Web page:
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Sunday, June 12, 2011

Chilled Zucchini Soup with Purslane

Chilled Zucchini Soup with Purslane

Chilled Zucchini Soup with Purslane
by Victoria Challancin

In 2008 I began a post called Purslane:  Weed, Culinary Star, and Cure-all with these words:
"What common edible weed has six times more vitamin E than spinach, seven times more beta carotene than carrots, and more Omega-3 fatty acids than any other leafy vegetable plant? Purslane. Gathered in the wild throughout the world, this nutrient-rich plant has been used as a medicine for over 2000 years and for 10,000 years or more as a food source. And now it is creeping its way back onto American tables. Why?"  

As I reread that post, I smiled, remembering my first encounters with purslane so long ago when I lived in Bahrain, where it is much-appreciated in salads.  Now I live in Mexico, where although purslane (verdolagas in Spanish) is consumed cooked, I have to actively "sell" it as a salad ingredient.  In my cooking class for Professional Mexican Cooks this week, we made this lovely soup.   I could tell the cooks were skeptical at first, but one taste of this refreshing soup proved enough to make them reconsider purslane as a raw ingredient. The purslane was a hit.  As it will be with you if you try this easy recipe from the current June issue of Food and Wine.

Cook's Notes:  We omitted the olive oil drizzle, though it would make both a pretty and tasty addition.

Chilled Zucchini Soup with Purslane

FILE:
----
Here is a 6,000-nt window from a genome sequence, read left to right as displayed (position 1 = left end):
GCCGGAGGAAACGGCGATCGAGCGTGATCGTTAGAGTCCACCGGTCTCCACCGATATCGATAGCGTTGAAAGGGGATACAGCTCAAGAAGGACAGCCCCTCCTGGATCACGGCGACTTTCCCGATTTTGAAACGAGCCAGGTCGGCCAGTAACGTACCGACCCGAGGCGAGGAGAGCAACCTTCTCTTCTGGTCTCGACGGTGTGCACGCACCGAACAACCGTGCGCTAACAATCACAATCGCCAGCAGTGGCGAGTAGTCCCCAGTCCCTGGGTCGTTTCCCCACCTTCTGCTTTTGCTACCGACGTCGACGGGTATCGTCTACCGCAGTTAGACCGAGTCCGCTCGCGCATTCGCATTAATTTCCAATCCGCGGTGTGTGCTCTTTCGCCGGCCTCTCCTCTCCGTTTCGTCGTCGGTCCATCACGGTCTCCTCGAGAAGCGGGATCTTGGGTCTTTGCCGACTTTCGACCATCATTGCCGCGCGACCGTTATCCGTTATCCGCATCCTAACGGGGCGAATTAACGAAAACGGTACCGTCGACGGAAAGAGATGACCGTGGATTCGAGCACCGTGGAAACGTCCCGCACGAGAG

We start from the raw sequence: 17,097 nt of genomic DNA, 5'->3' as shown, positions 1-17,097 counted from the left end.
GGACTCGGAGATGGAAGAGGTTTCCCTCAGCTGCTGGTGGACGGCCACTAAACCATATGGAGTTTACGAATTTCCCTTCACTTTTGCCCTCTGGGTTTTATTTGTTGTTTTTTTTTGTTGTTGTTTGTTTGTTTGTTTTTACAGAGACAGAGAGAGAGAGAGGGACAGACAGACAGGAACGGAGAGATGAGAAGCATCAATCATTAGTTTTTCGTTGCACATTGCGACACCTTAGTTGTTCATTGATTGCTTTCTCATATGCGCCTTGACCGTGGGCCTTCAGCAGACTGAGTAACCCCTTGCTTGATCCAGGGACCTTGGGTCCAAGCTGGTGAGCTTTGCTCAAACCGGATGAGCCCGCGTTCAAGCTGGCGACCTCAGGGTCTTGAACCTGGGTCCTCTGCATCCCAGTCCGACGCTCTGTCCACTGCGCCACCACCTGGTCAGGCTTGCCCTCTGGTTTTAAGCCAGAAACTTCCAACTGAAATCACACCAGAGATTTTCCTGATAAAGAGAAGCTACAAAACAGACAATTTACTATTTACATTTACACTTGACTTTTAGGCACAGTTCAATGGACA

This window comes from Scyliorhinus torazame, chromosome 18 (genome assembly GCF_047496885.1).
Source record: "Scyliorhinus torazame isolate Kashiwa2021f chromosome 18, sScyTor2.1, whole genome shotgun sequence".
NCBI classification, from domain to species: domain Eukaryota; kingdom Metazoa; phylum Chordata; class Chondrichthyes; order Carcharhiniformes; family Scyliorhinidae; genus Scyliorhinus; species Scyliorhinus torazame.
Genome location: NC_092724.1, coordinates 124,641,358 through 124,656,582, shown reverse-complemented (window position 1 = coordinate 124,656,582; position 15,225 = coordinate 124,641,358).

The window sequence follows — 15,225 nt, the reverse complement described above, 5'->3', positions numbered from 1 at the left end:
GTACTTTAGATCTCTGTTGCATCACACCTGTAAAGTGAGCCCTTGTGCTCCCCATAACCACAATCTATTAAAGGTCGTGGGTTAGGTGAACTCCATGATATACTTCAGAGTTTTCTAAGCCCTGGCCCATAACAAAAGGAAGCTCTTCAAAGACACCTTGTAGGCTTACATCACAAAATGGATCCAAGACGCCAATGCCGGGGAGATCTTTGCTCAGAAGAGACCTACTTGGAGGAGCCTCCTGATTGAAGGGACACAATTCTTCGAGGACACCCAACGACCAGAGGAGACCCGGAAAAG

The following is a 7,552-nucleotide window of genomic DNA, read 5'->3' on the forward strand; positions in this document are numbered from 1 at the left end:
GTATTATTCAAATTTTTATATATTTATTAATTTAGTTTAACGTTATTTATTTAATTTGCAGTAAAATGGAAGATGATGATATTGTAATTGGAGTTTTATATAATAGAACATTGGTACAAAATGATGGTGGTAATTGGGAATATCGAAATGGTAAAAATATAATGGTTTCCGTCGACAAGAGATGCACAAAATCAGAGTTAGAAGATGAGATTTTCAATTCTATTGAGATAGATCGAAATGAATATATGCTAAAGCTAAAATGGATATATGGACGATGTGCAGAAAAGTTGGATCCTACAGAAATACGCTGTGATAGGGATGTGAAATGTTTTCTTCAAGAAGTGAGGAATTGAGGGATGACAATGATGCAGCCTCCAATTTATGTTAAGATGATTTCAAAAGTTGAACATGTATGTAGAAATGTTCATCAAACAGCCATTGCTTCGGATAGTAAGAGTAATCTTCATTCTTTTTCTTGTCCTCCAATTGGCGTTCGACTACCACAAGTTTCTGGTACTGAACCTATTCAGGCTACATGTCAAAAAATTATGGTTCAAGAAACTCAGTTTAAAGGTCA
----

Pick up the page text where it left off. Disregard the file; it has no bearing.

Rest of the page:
(Recipe from Food and Wine, June 2011)
ACTIVE: 25 MIN                              TOTAL TIME: 45 MIN PLUS 3 HR CHILLING
 2 tablespoons extra-virgin olive oil, plus more for drizzling
1 small onion, thinly sliced
2 garlic cloves, thinly sliced
1 teaspoon thyme leaves
1 bay leaf
8 small zucchini (3 pounds), thinly sliced, plus long zucchini shavings for garnish
Kosher salt
3 cups water
2 tablespoons finely shredded basil
2 cups ice
Freshly ground pepper
2 cups purslane leaves and small stems

In a large saucepan, heat the 2 tablespoons of olive oil. Add the onion and garlic and cook over moderate heat until translucent, about 8 minutes. Stir in the thyme and bay leaf and cook until fragrant, about 1 minute. Add the sliced zucchini, season with salt and cook, stirring occasionally, until tender, about 10 minutes. Add the water and bring to a boil. Remove the saucepan from the heat. Discard the bay leaf and stir in the shredded basil.

Working in batches, puree the soup in a blender until very smooth. Transfer the zucchini puree to a large bowl. Stir in the ice. Refrigerate the zucchini soup for at least 3 hours, until thoroughly chilled.

Season the soup with salt and pepper. Ladle into shallow bowls and top with a small handful of purslane and zucchini shavings. Drizzle with olive oil and serve.

The zucchini soup can be refrigerated for up to 1 day.


Mexican Pottery

©Victoria Challancin.  All Rights Reserved.


Lorraine @ Not Quite Nigella said...

Victoria, you've inspired me to cook with purslane! And it is soup weather so this would be delicious :D

Ben said...

Interesting weed, and I love how you used it in a chilled soup. It's that time of the year when they taste even better. hehe.